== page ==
We have a saying – My house is my fortress. And fortresses should be equipped with safe doors.
Speaking seriously, although Moscow is indeed quite a safe city, apartment robberies do happen. That is why almost all apartments have fortified metal doors and sophisticated locks. People, who live on the first floor, usually also have metal bars on windows.
Thieves know that the majority of people in apartment buildings will be away to their “dachas” (country houses) during holiday seasons and weekends. A thief can see who is absent by looking at the mailboxes. If a mailbox is packed with bills and other papers – most likely a person is away. People typically go to the post office prior to a long trip somewhere and ask to hold their correspondence at the post office or ask neighbors or friends to pick up mail (and water houseplants).
Thieves are quite resourceful – they can also find out landline numbers and make phone calls to make sure nobody is in the apartment. If they suspect that apartment is a good target, they also watch people to understand their daily schedule. A week is usually enough to get a picture. Finally, they always ring the doorbell before starting any actions.
In addition to the usual possessions, such as computers, electronics, fur coats and art objects, Russians do store cash and jewelry at home. And by cash I do not mean the equivalent of $100. Many people do not trust banks and keep all their savings at home in cash. That would sound weird to most Western people and especially to Americans, but Russians have a good reason not to trust banks. There were many instances when banks collapsed or there when there was a sudden money reform and people lost all their savings. Now the bank system is much more stable and there are state guarantees for the sums up to $20K, but people still have trust issues.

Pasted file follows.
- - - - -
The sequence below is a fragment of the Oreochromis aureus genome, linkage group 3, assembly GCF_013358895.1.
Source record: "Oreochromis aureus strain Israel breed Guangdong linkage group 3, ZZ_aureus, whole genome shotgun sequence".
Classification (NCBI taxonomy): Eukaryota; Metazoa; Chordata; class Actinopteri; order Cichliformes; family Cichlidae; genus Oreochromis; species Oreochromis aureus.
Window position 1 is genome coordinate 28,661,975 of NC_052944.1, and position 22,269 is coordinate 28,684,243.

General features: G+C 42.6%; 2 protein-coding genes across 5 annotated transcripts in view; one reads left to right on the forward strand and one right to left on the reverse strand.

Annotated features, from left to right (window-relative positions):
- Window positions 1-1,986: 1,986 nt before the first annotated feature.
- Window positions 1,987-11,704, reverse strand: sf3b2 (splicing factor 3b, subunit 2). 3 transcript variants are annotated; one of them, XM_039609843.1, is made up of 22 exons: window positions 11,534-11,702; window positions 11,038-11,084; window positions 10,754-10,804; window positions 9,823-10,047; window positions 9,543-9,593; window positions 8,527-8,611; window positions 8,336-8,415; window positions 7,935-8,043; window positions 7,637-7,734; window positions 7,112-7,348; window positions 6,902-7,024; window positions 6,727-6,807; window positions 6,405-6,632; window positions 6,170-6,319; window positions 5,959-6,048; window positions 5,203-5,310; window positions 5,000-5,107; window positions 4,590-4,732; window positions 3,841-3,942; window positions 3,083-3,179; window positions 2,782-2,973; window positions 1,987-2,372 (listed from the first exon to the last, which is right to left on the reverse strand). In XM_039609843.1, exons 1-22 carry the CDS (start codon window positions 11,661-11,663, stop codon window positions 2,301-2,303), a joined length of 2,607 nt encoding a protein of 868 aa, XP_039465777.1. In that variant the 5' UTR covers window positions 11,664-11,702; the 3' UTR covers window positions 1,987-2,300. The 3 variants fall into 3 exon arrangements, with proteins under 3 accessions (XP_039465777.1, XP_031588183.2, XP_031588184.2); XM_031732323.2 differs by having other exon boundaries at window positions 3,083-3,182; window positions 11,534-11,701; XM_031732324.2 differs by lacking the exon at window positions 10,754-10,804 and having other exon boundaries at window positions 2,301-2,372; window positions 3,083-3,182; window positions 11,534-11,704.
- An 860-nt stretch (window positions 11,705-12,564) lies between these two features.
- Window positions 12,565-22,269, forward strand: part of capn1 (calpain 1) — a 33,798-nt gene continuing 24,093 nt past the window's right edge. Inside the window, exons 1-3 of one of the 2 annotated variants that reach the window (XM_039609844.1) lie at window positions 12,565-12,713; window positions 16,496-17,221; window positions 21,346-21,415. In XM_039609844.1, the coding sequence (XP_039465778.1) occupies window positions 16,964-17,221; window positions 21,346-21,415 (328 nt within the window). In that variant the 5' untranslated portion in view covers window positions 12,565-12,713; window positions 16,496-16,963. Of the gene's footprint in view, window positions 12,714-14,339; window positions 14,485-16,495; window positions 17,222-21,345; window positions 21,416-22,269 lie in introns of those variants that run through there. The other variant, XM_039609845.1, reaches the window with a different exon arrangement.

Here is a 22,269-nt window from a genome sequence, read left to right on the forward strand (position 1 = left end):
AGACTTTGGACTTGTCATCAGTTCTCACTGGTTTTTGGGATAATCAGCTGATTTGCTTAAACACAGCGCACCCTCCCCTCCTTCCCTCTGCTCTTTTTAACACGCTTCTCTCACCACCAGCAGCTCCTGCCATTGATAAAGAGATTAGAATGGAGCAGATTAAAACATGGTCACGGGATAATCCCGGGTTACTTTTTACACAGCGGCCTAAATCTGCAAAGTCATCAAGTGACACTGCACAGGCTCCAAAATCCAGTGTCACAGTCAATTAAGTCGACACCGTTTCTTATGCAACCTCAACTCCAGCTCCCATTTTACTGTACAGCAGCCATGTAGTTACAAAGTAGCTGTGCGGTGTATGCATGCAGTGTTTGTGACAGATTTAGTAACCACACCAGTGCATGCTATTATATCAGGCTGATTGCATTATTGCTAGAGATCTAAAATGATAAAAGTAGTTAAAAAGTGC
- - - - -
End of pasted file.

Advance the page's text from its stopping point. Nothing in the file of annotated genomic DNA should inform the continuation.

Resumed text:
People try to hide cash though. But professional thieves know all the typical hiding places. They make sure to check the pantry for jars with flour and grains, look inside the freezer and inside the toilet tank, between bed linen in a closet, shake up books in the library and look under table covers and matrasses.
Having a safe box at home or renting one in a bank is also very rare. All Russian women do love jewelry and usually keep their impressive collection in a special box on a bedroom table. That is an easy target.
Thieves, who specialize on apartment robberies, know how to open almost any lock or how to drill the lock out without making much noise. However opening a steel door takes much more time and is noisy, so thieves try to open steel doors only if they are sure that’s worth it.
People, who live on the top floor, also are at risk since a thief can enter apartment from the roof, especially if apartment has an open balcony. Before, a lot of windows were constructed so that they had “fortochka” – a small window, which people often left open when going away. There were thieves, specializing on getting inside the apartment through these windows – usually they used kids to climb in the window, get inside and then open the door. Now that type of robbery is almost obsolete since modern windows do not have “fortochka”